# Why are certain lattices compatible with only certain point groups and not all point groups?

I will limit this discussion to 2 dimensions for ease of intuition. My understanding of the 17 crystallographic plane groups is that these 17 groups represent all the possible symmetry groups of any 2d crystal structure we may think of (crystal structure=lattice + motif). Thus, if we think of an arbitrary periodic 2d crystal structure, its symmetry group will necessarily correspond to one of the 17 crystallographic plane groups. My problem is that I can think of numerous 2d crystal structures whose plane group is not one of the 17 crystallographic plane groups. Take for example the one shown below

In this example, we have combined a square lattice with a motif that has a 3 fold rotational symmetry. The resulting structure does not have any 3-fold rotational symmetry axis's nor does it have any of the characteristic 4-fold rotational symmetries present in a square lattice. But it still is a periodic repeating structure. It still has the same translational symmetry as the square lattice. It even has horizontal mirror lines. So its overall symmetry group is the combination of a mirror line with a square lattice. Yet if we look at all 17 of the crystallographic plane groups below, we find that a single horizontal mirror plane may only be combined with a rectangular lattice (plane group pm in the image below).

Apparently, if we have a structure with only one mirror plane, the underlying lattice has to be a rectangular lattice. But this is absurd. I have a clear counterexample shown in first image of this post. This counterexample should then be an 18'th crystallographic plane group. But its not for some reason. Why?

I understand that when we create the 17 plane groups by combining point groups with bravais lattices, we only combine lattices with point groups when the lattice has at least as much symmetry as the point group. But why do we limit ourselves to only these combinations? Why do we not combine say a threefold rotation axis with a square lattice as shown above? Does nature somehow discriminate against these combinations? I guess my issues boil down to the following

1. What is the plane group of the structure shown above in fig 11.29 (if it has one)?
2. If it doesn't have a plane group, why do we not include its symmetry group in the list of all 2d plane groups?
3. Does nature ever allow crystals to exist if they do not have one of the 230 space groups or 17 plane groups?

## 1 Answer

What is the plane group of the structure shown above in fig 11.29 (if it has one)?

It is pm. In this plane group, you are free to choose the lattice parameters $$a$$ and $$b$$ (they can be different or the same), and the angle has to be 90 degrees. You can prove that the lattice is rectangular by combined translation and mirror operations.

If it doesn't have a plane group, why do we not include its symmetry group in the list of all 2d plane groups?

It does. Whenever you think you found a new plane group, you can probably shift the origin or take linear combinations of "your" cell axes to get to one that already exists.

Does nature ever allow crystals to exist if they do not have one of the 230 space groups or 17 plane groups?

It has more to do with math and geometry. If you define a crystal in the way it is defined, and assume space is Euclidean, you can enumerate the space and plane groups. You could do that slightly differently, but the way it is done, any crystal can be assigned to one of the plane groups or space groups in the international crystallographic tables.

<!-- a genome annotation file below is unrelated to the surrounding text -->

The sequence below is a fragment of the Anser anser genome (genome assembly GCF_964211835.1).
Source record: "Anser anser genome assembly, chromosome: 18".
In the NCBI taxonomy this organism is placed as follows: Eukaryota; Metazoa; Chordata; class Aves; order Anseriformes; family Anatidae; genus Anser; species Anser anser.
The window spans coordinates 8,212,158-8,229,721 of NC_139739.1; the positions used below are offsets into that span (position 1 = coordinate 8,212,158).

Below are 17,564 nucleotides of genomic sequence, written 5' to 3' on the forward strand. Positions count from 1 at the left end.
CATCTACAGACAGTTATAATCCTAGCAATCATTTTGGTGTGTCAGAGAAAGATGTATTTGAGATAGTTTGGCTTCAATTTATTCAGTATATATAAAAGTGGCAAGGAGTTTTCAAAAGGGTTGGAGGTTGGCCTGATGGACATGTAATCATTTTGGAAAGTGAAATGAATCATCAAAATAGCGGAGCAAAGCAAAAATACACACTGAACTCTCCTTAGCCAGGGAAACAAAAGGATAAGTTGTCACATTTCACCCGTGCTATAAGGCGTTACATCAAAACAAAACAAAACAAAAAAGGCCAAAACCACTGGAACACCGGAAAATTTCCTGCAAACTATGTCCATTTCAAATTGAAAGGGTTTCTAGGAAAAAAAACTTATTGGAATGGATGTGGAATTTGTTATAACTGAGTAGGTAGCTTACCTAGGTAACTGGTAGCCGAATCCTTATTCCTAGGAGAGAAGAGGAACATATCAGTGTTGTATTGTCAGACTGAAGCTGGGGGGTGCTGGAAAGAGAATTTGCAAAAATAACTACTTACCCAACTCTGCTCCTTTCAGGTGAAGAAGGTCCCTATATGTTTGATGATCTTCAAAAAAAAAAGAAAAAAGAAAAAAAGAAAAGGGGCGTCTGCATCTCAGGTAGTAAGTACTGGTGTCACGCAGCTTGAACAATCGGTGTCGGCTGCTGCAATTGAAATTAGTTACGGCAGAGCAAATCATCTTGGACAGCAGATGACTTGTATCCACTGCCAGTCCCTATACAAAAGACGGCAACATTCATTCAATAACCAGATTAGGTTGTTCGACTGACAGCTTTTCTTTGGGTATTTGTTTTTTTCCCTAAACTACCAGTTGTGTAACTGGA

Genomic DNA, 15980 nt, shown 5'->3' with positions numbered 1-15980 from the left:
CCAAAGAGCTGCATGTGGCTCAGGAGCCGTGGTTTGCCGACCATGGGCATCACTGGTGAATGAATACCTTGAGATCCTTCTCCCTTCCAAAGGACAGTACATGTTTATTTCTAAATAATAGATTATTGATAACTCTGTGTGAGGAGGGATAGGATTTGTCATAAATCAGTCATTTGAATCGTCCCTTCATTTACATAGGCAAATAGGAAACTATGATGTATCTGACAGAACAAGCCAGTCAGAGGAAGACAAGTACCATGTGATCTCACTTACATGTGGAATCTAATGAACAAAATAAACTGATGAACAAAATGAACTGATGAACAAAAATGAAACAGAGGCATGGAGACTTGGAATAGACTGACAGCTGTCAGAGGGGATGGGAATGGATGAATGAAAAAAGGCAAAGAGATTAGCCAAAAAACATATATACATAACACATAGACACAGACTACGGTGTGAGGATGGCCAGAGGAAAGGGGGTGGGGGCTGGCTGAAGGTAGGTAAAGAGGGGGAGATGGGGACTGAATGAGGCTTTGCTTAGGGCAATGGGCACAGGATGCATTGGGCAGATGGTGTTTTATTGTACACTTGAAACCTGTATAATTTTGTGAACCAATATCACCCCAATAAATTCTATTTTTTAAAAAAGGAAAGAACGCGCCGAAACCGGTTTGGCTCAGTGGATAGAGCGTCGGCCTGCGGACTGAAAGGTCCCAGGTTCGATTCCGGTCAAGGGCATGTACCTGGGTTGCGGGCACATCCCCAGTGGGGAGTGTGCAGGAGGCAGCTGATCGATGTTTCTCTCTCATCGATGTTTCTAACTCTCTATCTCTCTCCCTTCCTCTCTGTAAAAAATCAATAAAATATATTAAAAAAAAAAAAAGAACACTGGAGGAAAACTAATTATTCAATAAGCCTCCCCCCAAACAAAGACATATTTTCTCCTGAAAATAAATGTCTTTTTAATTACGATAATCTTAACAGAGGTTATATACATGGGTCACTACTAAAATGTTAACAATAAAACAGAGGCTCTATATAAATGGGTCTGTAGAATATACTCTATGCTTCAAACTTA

In this example, we have combined a square lattice with a motif that has a 3 fold rotational symmetry. The resulting structure does not have any 3-fold rotational symmetry axis's nor does it have any of the characteristic 4-fold rotational symmetries present in a square lattice. But it still is a periodic repeating structure. It still has the same translational symmetry as the square lattice.

In the absence of four-fold symmetry, we don't call it a square lattice. It is a coincidence that the length of $$a$$ and $$b$$ are equal. If you look closely at your crystal, the packing in the vertical direction is tighter than in the horizontal direction, and it would be possible to push the motifs closer in the horizontal direction. This would then match your expectation that the lengths of $$a$$ and $$b$$ are different.

If your crystal had 4-fold symmetry, the packing in the vertical and horizontal direction would be equivalent. If for some reason the 4-fold symmetry breaks down (maybe instead of having four identical proteins coming together, I have pairs of two distinct proteins), the necessity for equal lengths would break down, too. So one comes with the other.

Apparently, if we have a structure with only one mirror plane, the underlying lattice has to be a rectangular lattice.

It does not have to be. A square lattice has $$a = b$$. A rectangular lattice may have $$a = b$$ or not, because a square is a special case of a rectangle.

• Thanks for the excellent response. You've pretty much cleared everything up for me. I now understand my textbook when it says "Note that here and throughout this book, in reference to symmetry, $\neq$ means need not be equivalent while = means are required by symmetry to be equivalent.". In the case of structure belonging to pm, we have $a \neq b$ and so we are free to adjust $a$ and $b$ however we please without losing the mirror symmetry. We might even set them equal as in the case in my post. Just to check my understanding though... (1/n) Mar 10 at 6:20
• (2/n) Suppose we take any one of the 5 2d lattices (i.e a hexagonal plane lattice for example) and populate it with a motif consisting of an asymmetric capital "R". In this case, the plane group would be p1 regardless of which of the 5 2d lattices we choose to begin with correct? Mar 10 at 6:22